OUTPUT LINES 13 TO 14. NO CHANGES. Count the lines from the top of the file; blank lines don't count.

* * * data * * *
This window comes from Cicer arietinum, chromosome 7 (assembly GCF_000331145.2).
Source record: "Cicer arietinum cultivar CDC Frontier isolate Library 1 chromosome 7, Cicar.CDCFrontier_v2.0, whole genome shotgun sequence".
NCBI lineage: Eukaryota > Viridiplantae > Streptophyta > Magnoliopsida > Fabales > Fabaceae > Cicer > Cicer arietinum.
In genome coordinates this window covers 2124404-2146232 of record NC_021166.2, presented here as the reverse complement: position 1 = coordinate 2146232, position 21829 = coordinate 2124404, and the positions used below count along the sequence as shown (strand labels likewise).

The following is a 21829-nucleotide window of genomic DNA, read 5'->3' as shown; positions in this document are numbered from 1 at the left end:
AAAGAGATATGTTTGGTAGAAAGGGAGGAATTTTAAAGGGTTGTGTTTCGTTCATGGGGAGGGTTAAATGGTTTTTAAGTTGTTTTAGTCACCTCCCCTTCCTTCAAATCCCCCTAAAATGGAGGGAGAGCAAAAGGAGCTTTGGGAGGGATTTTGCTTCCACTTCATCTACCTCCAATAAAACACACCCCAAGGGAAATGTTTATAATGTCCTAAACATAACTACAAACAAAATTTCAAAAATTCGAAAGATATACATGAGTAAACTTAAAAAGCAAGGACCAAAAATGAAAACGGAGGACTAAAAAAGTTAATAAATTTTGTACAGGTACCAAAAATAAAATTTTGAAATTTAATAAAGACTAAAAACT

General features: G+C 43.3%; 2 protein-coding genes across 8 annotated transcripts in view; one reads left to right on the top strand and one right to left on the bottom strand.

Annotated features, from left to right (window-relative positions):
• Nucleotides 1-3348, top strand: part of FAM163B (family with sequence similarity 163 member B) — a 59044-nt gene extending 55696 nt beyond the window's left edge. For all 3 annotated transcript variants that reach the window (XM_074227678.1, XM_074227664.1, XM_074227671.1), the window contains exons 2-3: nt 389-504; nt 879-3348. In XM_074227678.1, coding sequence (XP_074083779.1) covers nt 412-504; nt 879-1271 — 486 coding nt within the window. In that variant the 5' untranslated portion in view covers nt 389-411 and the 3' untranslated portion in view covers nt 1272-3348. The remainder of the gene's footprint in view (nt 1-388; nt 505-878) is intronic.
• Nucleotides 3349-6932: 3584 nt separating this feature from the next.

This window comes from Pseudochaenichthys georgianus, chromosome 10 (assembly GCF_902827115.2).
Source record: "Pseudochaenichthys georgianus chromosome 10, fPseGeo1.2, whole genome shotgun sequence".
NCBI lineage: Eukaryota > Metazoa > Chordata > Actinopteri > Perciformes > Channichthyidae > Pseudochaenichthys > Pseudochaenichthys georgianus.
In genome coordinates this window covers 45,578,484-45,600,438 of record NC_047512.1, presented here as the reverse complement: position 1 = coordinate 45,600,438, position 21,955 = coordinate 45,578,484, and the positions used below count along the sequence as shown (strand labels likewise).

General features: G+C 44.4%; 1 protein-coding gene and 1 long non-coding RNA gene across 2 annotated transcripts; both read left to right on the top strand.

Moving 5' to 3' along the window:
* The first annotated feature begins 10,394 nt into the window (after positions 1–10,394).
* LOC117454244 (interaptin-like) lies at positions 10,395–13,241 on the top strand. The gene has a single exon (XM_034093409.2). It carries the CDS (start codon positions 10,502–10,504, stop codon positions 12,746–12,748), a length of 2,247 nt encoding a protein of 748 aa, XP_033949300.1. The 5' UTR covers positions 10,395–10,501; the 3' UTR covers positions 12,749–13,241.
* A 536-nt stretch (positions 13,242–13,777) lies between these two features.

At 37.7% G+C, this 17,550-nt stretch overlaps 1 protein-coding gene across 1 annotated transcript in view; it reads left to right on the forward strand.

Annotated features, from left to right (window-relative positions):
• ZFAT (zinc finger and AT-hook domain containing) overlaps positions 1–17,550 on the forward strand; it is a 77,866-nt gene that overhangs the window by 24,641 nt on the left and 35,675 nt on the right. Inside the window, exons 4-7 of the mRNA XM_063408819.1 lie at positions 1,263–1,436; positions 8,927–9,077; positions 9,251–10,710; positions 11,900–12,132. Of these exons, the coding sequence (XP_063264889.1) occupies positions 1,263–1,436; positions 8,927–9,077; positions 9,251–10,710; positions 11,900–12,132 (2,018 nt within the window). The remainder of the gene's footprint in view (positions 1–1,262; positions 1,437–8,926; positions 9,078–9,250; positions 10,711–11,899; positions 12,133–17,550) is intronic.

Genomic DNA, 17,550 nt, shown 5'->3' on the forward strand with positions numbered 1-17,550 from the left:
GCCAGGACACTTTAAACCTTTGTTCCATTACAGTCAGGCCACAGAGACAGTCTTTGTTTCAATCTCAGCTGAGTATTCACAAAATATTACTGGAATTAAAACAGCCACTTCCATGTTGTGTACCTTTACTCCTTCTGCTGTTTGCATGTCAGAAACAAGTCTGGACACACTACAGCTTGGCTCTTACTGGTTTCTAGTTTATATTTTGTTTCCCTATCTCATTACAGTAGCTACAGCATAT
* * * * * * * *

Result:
NCBI lineage: Eukaryota > Metazoa > Chordata > Actinopteri > Perciformes > Channichthyidae > Pseudochaenichthys > Pseudochaenichthys georgianus.
In genome coordinates this window covers 45,578,484-45,600,438 of record NC_047512.1, presented here as the reverse complement: position 1 = coordinate 45,600,438, position 21,955 = coordinate 45,578,484, and the positions used below count along the sequence as shown (strand labels likewise).